American Institute of Mathematics, Palo Alto, California
Bill Barton, Bill McCallum, and Christiane Rousseau
The Klein Project is an IMU (www.mathunion.org) and ICMI (www.mathunion.org/icmi/home/) sponsored program to elaborate the connections between senior secondary school mathematics and mathematics as a research discipline. It is inspired by Felix Klein's work Elementary Mathematics from an Advanced Standpoint, and can be thought of as updating that work for the 21st century. Klein's book for prospective secondary teachers looked at topics in the secondary curriculum from the point of view of an advanced mathematician - not to propose that these ideas become part of the curriculum, but to stimulate the teachers mathematically and better equip them to communicate the linked, growing, exciting discipline of mathematics.
The ultimate products of the Klein Project will be a book and a website. The book, available in ten or more languages, is intended for teachers of senior secondary classes, but of interest to other mathematics teachers from middle school to undergraduate level. The website will be open to members of the community for permanent renewal.
The Klein vision of the nature of mathematics, adopted by the project, is of a growing, highly interconnected, and living field. In order to capture this, we need mathematicians from a diversity of areas to be talking together about how they link to each other and how their fields are in the process of growing. We need a similar diversity to understand the wide variety of ways that mathematicians work, the different sources of their problems, the different approaches they use, the different connections to fields outside mathematics.
The Klein Project has been through an initial phase of national meetings at which mathematicians and mathematics educators and school teachers have come together to discuss both the form and content of the intended book. Since such a book can be neither definitive nor comprehensive, and must be widely accessible, the concept of a "vignette" has been developed. Chapters in the book will be short, arranged around broad topics within the modern field of mathematics. However the key ideas will be illustrated through short vignettes that will start from material familiar to teachers (that is, undergraduate level mathematics, or familiar applications) and then develop wider concepts that capture something of the essence of mathematics.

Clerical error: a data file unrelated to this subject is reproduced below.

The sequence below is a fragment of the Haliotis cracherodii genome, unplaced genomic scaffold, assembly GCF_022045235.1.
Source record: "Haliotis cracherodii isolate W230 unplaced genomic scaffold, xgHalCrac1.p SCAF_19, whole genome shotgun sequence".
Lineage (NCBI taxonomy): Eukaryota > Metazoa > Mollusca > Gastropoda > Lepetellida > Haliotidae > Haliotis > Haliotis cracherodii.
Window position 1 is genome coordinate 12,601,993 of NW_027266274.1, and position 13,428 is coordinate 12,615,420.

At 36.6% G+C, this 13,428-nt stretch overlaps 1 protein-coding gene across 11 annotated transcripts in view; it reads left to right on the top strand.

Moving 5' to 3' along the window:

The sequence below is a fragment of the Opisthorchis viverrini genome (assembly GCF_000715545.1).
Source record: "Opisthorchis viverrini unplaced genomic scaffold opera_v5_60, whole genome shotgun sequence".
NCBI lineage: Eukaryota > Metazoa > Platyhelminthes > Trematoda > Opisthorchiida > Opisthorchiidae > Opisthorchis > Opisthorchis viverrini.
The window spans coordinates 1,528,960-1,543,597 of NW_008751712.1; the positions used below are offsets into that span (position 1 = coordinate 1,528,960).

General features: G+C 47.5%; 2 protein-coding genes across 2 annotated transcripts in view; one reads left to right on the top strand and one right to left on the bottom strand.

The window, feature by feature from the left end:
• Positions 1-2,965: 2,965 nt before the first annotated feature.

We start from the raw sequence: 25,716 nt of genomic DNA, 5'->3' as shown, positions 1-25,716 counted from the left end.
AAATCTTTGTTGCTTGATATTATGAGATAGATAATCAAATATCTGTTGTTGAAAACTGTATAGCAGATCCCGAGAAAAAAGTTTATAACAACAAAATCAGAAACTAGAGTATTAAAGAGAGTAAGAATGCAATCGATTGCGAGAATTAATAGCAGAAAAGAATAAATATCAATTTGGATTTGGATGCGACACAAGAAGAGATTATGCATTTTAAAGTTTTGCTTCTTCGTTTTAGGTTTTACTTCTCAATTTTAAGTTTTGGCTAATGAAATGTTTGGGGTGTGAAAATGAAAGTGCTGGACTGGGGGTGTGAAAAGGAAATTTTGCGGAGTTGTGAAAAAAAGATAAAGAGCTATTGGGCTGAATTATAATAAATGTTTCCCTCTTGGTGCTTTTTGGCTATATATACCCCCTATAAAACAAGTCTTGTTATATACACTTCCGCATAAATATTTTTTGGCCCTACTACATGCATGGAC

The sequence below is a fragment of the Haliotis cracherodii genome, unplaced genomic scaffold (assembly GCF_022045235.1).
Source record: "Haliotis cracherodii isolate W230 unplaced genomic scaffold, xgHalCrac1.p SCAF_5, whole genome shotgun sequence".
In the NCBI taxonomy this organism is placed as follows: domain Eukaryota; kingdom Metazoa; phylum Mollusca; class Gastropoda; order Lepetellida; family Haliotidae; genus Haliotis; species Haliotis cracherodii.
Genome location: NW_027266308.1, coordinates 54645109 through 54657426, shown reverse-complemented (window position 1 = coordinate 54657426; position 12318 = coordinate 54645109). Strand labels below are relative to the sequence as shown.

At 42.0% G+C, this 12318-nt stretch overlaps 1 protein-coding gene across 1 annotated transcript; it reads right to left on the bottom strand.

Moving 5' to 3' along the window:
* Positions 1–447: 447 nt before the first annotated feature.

The Workshop will be the first opportunity for the Klein Project to develop and refine a collection of vignettes. The process will consist of two plenary talks each morning on topics within the modern field of mathematics, focussing on the important characteristics of the topic, rather than the technical detail. In the afternoon participants will work in groups on writing, refining, resourcing specific vignettes on topics of their choice.
The process of developing a vignette requires several different skills, thus a working group that is able to draw on various areas of expertise is needed. Not only will it be necessary to have in the group a research-informed expert in that topic, but also there will need to be good writers, and those who understand the interests and levels of the intended audience (secondary school teachers). It has been our experience so far in the project that extremely productive working teams of mathematicians and teachers are possible.
We anticipate that participants will be invited to suggest themes for vignettes before the workshop begins, and these will be posted on the workshop website. The lectures at the workshop will potentially be a source for vignettes, but groups will not necessarily work on those topics.
The workshop schedule.
A report on the workshop activities.